Vitamin “K” refers to the group of fat-soluble vitamins responsible for blood clotting, bone metabolism, and regulation of blood calcium levels. Vitamin K is a key factor in bone health and wound healing. Deficiency of vitamin K is rare, but in severe cases, clotting time may increase, leading to hemorrhage and excessive bleeding. The body is unable to produce prothrombin without vitamin K, which is a coagulation factor needed for blood clotting and bone metabolism.
Several types of vitamin K are used worldwide as medicinal products. Vitamin K1 (phytonadione) and vitamin K2 (menaquinone) are accessible in North America. Vitamin K1 is usually the preferred type of vitamin K because it is less toxic, functions quicker, stronger, and works better under certain circumstances.
The effect of “blood thinner” medications is reverted by vitamin K if too much is administered. It is also used in newborns with insufficient Vitamin K to help protect against clotting issues.
Effectiveness of vitamin K
- Administration of vitamin K1 by mouth or given as a shot into the muscle helps to prevent problems of bleeding in newborns.
- Treatment and prevention of bleeding problems in people with low levels of blood-clotting protein prothrombin.
- Taking vitamin K by mouth or as an injection into the vein may assist avoid bleeding in individuals with Vitamin K dependent clotting factors deficiency.
- The reversal of the consequences of too much warfarin used to prevent blood clotting.
- Taking a specific form of vitamin K2 appears to improve bone strength and reduce the risk of fracture in most elderly women with weak bones.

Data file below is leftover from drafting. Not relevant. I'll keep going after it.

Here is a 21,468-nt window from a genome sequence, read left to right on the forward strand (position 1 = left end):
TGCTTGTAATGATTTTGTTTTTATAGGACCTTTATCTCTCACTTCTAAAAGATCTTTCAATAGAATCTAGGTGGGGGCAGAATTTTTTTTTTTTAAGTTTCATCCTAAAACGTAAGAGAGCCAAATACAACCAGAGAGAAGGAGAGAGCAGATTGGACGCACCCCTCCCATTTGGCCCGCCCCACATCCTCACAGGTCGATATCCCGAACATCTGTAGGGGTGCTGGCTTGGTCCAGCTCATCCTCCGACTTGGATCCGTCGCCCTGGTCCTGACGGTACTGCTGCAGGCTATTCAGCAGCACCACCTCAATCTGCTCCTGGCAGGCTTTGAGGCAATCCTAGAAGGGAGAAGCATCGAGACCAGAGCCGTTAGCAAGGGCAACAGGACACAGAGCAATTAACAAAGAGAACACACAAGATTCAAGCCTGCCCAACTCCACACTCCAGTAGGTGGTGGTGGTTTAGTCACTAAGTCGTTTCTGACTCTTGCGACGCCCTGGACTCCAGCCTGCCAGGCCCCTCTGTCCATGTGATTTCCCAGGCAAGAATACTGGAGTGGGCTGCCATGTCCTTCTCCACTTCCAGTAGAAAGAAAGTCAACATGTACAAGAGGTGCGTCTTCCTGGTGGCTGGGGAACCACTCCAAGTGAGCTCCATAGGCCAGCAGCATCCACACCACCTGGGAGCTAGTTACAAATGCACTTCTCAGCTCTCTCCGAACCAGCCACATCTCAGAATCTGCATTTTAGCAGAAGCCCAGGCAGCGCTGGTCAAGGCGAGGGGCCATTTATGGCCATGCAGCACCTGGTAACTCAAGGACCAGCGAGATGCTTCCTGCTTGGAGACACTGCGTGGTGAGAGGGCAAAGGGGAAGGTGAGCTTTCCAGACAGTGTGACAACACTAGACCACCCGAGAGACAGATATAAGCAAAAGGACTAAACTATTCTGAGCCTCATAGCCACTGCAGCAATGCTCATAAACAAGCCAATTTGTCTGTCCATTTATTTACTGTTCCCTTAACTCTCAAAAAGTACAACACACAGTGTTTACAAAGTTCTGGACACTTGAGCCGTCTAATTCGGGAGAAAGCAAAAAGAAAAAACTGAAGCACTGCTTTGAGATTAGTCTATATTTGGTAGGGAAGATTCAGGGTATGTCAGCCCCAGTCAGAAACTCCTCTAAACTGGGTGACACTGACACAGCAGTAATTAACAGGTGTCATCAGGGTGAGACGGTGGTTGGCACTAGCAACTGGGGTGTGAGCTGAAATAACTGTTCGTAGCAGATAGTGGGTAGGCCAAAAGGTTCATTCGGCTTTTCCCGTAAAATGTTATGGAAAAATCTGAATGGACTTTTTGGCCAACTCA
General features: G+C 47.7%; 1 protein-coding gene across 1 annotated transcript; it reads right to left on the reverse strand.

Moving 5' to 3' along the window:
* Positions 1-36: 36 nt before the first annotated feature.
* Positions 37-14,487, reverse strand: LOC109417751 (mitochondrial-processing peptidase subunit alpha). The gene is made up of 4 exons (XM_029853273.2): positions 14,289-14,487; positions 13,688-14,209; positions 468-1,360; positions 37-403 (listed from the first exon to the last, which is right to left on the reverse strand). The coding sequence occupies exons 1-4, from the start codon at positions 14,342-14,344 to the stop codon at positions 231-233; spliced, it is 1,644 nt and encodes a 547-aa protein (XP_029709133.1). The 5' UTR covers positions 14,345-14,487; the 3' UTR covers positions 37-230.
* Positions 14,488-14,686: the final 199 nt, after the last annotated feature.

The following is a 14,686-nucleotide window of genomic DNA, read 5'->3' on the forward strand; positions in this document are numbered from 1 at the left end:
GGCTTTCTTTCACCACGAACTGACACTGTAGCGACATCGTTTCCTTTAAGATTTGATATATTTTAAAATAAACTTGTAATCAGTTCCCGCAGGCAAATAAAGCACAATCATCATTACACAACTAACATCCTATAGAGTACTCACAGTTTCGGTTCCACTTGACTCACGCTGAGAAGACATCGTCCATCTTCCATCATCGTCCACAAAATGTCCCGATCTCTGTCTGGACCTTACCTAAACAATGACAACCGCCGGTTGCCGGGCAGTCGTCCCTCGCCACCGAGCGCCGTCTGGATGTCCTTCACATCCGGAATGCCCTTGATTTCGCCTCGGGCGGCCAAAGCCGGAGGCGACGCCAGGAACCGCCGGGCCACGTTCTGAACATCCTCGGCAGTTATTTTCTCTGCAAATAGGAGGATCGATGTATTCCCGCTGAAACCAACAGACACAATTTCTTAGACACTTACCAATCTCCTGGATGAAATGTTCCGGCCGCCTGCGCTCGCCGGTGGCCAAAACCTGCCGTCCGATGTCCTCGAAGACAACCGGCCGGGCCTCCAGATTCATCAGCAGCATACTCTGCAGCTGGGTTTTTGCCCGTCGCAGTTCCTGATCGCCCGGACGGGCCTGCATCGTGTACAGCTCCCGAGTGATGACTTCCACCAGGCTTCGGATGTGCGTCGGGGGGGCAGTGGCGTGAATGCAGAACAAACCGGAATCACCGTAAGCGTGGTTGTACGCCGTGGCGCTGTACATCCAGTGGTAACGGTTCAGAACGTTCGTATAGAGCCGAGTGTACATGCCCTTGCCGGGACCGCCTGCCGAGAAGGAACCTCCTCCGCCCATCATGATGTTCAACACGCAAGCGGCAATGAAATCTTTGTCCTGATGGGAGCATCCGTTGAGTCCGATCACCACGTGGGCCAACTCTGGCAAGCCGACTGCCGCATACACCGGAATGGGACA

- Higher nutritional intake of vitamin K2 has been associated with reduced risk of heart disease, and death from heart disease in elderly males and females.
- There is early proof that vitamin K2 may decrease cholesterol concentrations in individuals with high cholesterol levels.
- Early study indicates that higher dietary intake of vitamin K2, but not vitamin K1, is associated with a reduced risk of prostate cancer.
- Taking vitamin K2 along with arthritis medicine reduces the signs of joint swelling better than taking arthritis medicine alone.
Intake of vitamin K is important for the body only when it is taken in an appropriate quantity. You should understand that vitamin K or vitamin K products can influence the functioning of some of these drugs. You need to maintain vitamin K concentrations constant in your blood daily.
Sources of vitamin K
The best way to meet the daily demand for vitamin K is by eating food sources. Vitamin K can be found in the following ingredients.
- Green leafy vegetables such as kale, spinach, turnip greens, collards, Swiss chard, mustard greens, parsley, rosemary and green leaf lettuce.
- Fish, liver, meat, eggs, and cereals
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